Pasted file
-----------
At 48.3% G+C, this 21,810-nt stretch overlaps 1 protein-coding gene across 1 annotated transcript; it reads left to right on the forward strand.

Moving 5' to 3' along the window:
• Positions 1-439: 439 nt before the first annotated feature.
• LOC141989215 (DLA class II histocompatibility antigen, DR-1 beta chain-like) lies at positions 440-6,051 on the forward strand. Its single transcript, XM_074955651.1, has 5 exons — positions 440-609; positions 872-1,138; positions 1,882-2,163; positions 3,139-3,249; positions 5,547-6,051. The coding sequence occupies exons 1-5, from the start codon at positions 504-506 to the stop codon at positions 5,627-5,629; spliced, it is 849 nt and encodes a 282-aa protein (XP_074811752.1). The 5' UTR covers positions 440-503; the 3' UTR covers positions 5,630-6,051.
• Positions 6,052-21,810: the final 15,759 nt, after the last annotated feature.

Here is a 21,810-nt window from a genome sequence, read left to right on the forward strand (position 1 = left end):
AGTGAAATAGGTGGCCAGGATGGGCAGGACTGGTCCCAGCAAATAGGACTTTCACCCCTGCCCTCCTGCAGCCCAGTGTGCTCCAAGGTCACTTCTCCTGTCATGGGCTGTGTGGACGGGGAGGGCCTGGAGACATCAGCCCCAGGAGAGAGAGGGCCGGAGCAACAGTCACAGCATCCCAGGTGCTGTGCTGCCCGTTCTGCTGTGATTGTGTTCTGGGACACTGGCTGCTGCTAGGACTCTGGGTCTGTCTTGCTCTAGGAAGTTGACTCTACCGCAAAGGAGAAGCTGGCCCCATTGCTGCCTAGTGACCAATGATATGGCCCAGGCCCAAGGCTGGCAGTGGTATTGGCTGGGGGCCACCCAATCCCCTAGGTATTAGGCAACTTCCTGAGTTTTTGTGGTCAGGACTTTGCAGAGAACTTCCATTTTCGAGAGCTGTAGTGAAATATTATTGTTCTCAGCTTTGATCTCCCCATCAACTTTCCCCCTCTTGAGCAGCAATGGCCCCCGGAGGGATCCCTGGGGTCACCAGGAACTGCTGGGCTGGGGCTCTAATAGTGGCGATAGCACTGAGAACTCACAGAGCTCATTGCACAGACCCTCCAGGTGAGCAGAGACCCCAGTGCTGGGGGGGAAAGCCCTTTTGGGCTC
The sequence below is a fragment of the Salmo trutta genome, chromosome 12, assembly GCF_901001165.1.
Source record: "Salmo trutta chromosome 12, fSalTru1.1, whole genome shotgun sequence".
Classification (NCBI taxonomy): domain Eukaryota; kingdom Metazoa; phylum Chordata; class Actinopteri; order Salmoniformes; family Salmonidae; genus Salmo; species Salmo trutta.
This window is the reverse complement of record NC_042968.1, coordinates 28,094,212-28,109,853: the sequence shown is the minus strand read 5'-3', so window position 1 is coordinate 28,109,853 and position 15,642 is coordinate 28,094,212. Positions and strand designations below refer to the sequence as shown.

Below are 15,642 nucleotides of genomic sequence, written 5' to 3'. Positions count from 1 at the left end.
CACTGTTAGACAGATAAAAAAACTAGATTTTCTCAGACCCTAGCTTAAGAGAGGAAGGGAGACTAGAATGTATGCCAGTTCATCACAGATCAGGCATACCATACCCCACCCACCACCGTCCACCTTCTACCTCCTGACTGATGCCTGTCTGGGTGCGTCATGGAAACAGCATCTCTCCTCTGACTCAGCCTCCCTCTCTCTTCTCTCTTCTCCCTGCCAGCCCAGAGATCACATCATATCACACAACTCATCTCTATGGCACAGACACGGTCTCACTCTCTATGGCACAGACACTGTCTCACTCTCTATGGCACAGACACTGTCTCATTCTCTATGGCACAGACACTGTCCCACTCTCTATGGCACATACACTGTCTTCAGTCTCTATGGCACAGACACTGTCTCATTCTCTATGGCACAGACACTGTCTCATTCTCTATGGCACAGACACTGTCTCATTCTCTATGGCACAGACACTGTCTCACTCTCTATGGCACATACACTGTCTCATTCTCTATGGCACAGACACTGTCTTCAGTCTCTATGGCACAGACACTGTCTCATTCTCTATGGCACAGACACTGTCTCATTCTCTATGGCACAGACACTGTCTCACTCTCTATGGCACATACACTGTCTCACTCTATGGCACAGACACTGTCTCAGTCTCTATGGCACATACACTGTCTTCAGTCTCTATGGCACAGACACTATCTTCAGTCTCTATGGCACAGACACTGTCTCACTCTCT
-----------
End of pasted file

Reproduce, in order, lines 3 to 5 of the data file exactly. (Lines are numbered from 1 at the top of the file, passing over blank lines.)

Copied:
• Positions 1-439: 439 nt before the first annotated feature.
• LOC141989215 (DLA class II histocompatibility antigen, DR-1 beta chain-like) lies at positions 440-6,051 on the forward strand. Its single transcript, XM_074955651.1, has 5 exons — positions 440-609; positions 872-1,138; positions 1,882-2,163; positions 3,139-3,249; positions 5,547-6,051. The coding sequence occupies exons 1-5, from the start codon at positions 504-506 to the stop codon at positions 5,627-5,629; spliced, it is 849 nt and encodes a 282-aa protein (XP_074811752.1). The 5' UTR covers positions 440-503; the 3' UTR covers positions 5,630-6,051.
• Positions 6,052-21,810: the final 15,759 nt, after the last annotated feature.